A house is never finished

20:37

We did it. It's taken three and a half years, but the wreck we purchased back in 2014 is finally 'finished'. Or is it?


Our last big DIY push was our hallway. Despite having a new front door fitted back in June last year, the hall remained a walkway of dusty doom. After living with bare brickwork for well over a year, when our daughter starting crawling it became a health and safety nightmare. So we boarded it over and left it for another six months. That was until the tile flooring we laid as part of our kitchen refurb starting moving and cracking the grout so it fell out... perfect for little fingers (gah!)



So the hall has been a disaster zone for a long time and with funds and time lacking, we ended up decorating it in a very roundabout way. Firstly, we had to get the walls skimmed. Unfortunately I was really sick with a triple whammy of sinus, eye and throat infection. My Mum came up for a few days to help with our daughter whilst the plasterer was doing his job - and as it turns out to also help my Mum figure out how to open our pram whilst I was asleep!


Then we had to sort the flooring out. We had a concrete screed over the terrible tiles as there was no way we were going to rip them all up! We chose Polyflor Camaro and even though it's a vinyl, we had it laid like tiles with a contrasting 'grout line' so it looks even better than the real thing. We have wooden floorboards throughout our 1930s semi, so the floors can get really cold. The tile was freezing last winter, but we're already seeing the benefits of the Polyflor - it's much warmer underfoot and so much easier to keep clean (although its smoothness does make my hoover squeak!)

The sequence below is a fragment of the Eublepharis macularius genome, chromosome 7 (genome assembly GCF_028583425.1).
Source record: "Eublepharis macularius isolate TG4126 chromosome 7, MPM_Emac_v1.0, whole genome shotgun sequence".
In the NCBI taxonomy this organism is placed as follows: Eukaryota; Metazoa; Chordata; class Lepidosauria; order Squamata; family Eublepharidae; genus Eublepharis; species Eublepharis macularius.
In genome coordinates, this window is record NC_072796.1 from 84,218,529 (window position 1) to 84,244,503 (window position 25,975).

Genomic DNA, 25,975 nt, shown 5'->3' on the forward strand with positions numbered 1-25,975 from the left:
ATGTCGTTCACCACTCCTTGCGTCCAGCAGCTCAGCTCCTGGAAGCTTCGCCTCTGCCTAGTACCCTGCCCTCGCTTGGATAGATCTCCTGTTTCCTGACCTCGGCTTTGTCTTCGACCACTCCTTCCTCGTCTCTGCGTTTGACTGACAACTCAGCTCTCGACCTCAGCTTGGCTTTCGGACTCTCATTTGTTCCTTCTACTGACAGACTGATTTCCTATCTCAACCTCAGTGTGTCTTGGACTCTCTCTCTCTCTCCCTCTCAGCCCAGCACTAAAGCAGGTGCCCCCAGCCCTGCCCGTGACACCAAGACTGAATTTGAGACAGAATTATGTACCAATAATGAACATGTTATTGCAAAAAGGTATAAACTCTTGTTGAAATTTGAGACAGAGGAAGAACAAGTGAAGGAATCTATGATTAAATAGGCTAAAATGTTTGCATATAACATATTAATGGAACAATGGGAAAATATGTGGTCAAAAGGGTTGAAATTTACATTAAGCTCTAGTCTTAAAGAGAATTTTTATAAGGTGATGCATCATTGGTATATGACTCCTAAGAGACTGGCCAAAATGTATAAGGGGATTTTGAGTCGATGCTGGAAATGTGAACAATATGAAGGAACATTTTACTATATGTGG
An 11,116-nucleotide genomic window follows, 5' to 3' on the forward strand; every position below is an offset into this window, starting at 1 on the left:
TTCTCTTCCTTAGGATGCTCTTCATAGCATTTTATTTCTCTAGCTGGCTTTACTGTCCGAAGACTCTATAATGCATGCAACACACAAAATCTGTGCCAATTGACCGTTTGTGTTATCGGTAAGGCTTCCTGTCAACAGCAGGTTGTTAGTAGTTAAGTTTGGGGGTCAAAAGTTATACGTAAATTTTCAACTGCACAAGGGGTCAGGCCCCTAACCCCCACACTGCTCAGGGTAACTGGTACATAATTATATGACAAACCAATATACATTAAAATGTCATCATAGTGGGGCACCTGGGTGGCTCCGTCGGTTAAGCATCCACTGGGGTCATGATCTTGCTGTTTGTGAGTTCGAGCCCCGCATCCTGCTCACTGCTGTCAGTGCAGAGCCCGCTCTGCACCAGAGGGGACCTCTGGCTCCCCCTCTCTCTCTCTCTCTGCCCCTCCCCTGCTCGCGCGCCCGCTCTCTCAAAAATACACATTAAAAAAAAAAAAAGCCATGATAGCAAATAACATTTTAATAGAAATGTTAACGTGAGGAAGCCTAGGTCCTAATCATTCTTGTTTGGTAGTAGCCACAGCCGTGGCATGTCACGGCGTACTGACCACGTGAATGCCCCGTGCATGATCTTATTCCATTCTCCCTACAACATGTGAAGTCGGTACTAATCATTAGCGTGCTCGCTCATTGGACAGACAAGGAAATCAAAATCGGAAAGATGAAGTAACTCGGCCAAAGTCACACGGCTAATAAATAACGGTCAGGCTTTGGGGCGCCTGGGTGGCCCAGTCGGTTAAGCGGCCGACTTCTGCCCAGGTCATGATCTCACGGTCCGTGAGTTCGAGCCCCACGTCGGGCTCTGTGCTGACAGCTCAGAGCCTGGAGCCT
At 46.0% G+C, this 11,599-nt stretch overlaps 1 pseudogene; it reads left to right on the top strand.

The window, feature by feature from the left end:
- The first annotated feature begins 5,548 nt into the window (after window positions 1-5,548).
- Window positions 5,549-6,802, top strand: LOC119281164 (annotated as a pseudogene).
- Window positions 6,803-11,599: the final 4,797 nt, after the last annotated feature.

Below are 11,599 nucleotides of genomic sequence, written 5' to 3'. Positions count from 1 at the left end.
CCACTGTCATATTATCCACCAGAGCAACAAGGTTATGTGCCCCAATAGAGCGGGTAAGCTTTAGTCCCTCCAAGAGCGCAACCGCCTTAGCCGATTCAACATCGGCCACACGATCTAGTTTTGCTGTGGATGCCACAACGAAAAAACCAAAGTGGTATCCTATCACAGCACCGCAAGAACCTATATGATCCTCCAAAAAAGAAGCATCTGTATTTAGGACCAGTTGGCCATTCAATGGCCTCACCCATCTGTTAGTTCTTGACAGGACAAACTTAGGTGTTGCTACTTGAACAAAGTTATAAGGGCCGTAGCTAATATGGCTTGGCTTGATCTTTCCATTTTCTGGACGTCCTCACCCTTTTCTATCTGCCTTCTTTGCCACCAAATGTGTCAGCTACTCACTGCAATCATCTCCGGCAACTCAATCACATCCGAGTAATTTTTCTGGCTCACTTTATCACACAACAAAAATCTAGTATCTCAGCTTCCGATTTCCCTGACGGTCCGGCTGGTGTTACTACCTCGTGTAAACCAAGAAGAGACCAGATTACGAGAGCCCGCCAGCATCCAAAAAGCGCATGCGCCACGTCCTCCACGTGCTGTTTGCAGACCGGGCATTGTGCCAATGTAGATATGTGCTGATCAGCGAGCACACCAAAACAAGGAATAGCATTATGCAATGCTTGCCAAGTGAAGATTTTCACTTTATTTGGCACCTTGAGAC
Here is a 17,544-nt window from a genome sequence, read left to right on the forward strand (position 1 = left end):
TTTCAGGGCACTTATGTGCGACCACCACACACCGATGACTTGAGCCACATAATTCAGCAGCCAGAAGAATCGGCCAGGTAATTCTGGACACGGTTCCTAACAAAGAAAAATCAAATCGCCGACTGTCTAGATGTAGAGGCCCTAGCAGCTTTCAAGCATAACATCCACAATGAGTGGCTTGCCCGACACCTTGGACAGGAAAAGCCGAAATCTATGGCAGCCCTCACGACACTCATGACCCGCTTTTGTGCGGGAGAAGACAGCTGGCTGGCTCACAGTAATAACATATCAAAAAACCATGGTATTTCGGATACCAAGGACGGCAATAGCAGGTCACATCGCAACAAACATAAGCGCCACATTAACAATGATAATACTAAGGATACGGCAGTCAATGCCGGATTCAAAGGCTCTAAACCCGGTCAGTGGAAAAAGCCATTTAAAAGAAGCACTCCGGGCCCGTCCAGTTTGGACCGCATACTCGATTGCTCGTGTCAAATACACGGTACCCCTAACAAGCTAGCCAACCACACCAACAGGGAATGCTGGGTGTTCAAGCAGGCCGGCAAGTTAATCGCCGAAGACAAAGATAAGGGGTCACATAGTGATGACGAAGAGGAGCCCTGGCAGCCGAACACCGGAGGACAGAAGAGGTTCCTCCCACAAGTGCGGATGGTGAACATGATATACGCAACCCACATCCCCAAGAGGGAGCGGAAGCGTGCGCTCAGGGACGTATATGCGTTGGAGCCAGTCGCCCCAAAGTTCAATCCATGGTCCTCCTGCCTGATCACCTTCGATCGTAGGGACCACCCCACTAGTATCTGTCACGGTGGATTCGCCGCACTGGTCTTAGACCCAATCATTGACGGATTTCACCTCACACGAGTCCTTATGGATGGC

Once the flooring was down, we had about four weeks to get enough done to be able to take my Dad up on his offer to come and help us do the wallpapering. This meant we had a manic few nights of painting the ceiling and any woodwork along the long wall that we would be papering. I also began the thankless task of stripping woodwork by hand using our Dewalt heat gun. Every single spindle. And six door frames. And two window ledges. And the handrail. 😓


We chose Little Green's Vine Blue paper. It's c1932 and is taken from the archive at the Whitworth Art Gallery here in Manchester. It seemed like fate when we found it! It was a big gulp making the order though, since we needed four rolls (at £80 a roll) but everyday it cheers me up. My daughter loves it too, especially naming all the colours on the birds whilst we get ready to go out.


The walls are painted with Little Green's Serpentine colour, however, I have a confession to make. We took the paint swatch to our local independent DIY paint store, who mixes paints using a Johnstone's base, at half the price of Little Green paint. And even better, they do a durable matte finish! Our lounge is painted in a Farrow and Ball matte emulsion but it marks terribly and isn't wipeable - an awful mistake when you have a cat, a dog and a toddler! But we love the chalkiness that Farrow and Ball paint finish gives, so we really feel like we're onto a winner with this combo.

The final hurdle to cross was carpeting the stairs and upstairs landing. My goodness I feel like I looked at every single carpet in every single carpet shop in a 10 mile radius. We ended up going for the same brand of carpet in our three bedrooms, Rustic Wool Berber, but in a darker, warmer shade which goes perfectly with the leaves in the paper.


And just like that, three and a half years of constant DIY has come to an end. The brushes have been tidily put in the shed and the remaining paint tins stacked neatly. And then we put in for planning permission which involves punching a massive hole through the £80 p/roll wallpaper we've just hung...

Better watch this space. 😉

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